When Modernism Was Still Radical: The Design Laboratory and the Cultural Politics of Depression-Era America
Vol. 50, No. 3/4: Fall/Winter 2009
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How to Cite

Clark, S. (1). When Modernism Was Still Radical: The Design Laboratory and the Cultural Politics of Depression-Era America. American Studies, 50(3/4), 35-62. Retrieved from https://journals.ku.edu/amerstud/article/view/4176

Abstract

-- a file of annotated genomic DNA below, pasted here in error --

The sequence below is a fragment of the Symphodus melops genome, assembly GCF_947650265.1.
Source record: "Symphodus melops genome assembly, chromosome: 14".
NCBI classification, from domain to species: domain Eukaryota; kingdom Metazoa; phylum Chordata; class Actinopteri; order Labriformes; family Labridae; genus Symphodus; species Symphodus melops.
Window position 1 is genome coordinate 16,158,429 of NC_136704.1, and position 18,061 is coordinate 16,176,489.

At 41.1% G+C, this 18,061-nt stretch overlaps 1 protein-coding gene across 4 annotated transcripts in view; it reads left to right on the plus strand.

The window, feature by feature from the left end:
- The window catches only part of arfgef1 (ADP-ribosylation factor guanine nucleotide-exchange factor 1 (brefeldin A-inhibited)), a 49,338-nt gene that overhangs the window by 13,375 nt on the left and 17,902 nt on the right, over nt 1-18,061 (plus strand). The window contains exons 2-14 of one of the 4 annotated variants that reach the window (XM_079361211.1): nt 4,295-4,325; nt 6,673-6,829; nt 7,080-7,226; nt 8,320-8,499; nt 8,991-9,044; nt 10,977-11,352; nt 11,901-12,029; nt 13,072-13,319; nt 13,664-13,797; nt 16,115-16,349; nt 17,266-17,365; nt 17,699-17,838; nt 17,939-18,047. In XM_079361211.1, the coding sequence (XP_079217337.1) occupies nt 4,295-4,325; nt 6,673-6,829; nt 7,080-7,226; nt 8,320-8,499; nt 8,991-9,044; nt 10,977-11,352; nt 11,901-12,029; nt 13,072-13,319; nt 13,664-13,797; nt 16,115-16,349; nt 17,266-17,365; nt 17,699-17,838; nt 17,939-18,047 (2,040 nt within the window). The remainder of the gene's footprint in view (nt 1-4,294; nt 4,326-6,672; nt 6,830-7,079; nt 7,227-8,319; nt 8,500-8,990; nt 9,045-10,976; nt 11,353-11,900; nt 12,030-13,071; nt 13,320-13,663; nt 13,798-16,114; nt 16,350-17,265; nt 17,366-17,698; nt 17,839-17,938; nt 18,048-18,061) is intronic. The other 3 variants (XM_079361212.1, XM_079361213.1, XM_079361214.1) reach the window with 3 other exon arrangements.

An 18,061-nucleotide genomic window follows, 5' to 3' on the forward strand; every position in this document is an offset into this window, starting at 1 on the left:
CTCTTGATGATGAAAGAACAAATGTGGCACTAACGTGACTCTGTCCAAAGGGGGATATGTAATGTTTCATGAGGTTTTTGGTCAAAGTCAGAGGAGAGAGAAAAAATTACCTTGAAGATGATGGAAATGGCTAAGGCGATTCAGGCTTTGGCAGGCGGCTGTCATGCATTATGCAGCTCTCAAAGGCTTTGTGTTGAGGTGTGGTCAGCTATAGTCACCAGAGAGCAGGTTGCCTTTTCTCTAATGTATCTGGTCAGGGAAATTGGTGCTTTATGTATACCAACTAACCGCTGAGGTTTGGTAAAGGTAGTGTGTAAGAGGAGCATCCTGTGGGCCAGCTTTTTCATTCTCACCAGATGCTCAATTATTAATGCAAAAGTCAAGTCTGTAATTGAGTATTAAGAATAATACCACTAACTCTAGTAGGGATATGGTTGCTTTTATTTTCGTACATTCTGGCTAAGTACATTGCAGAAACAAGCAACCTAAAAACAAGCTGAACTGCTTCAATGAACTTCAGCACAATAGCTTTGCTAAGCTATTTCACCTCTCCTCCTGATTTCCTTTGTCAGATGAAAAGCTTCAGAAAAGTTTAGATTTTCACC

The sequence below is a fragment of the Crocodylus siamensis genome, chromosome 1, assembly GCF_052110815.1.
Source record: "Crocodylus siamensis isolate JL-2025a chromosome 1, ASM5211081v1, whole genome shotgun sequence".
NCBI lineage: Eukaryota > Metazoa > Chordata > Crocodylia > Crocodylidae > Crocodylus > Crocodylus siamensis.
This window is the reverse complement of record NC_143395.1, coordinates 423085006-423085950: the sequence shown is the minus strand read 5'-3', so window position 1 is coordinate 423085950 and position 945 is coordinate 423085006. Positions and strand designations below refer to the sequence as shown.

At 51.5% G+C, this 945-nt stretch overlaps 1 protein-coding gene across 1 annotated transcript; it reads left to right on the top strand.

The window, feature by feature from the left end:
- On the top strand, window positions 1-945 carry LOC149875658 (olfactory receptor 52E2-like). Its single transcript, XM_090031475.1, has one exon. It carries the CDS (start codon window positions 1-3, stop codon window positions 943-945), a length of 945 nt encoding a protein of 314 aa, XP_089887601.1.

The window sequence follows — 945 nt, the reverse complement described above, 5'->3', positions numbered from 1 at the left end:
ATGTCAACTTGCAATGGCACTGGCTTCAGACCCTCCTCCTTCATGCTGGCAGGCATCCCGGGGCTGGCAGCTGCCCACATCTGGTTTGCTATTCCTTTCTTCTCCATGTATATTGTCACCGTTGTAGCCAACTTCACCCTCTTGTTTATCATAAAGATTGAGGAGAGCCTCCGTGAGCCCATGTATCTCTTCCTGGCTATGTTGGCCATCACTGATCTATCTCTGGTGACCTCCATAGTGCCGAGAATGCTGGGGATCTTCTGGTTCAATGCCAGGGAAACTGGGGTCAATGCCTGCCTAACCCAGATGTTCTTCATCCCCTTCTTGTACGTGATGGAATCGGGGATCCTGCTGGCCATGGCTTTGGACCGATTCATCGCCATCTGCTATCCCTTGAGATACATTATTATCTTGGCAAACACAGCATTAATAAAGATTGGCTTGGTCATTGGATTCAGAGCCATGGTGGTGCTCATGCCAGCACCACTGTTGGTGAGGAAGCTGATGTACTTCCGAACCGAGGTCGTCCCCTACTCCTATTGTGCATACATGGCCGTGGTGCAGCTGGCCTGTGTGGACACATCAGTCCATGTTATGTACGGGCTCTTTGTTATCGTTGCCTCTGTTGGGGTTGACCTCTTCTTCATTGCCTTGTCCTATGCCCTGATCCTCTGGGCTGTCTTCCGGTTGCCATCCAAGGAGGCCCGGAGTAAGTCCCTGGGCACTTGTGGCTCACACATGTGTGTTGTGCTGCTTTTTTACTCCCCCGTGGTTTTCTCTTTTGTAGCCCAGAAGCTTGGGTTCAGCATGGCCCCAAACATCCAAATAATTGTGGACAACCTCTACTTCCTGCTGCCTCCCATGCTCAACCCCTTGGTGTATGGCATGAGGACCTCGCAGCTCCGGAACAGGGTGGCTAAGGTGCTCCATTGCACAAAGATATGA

"This article examines the history of the Design Laboratory, which was founded in 1935 by the Federal Art Project as the first comprehensive school of modernist design in the United States. The Laboratory embodied the vital connections that existed between modernist design and radical political and social activism in the United States during the 1930s, providing a vibrant point of contact between the business culture of America’s industrial design entrepreneurs, the artistic experimentation of the Depression-Era avant-garde, an unprecedented public art bureaucracy, and militant labor unionism and consumer activism. Following cuts in government funding in 1937, the school continued operation as a cooperative sponsored by a radical white-collar union before financial difficulties forced it to close in 1940."
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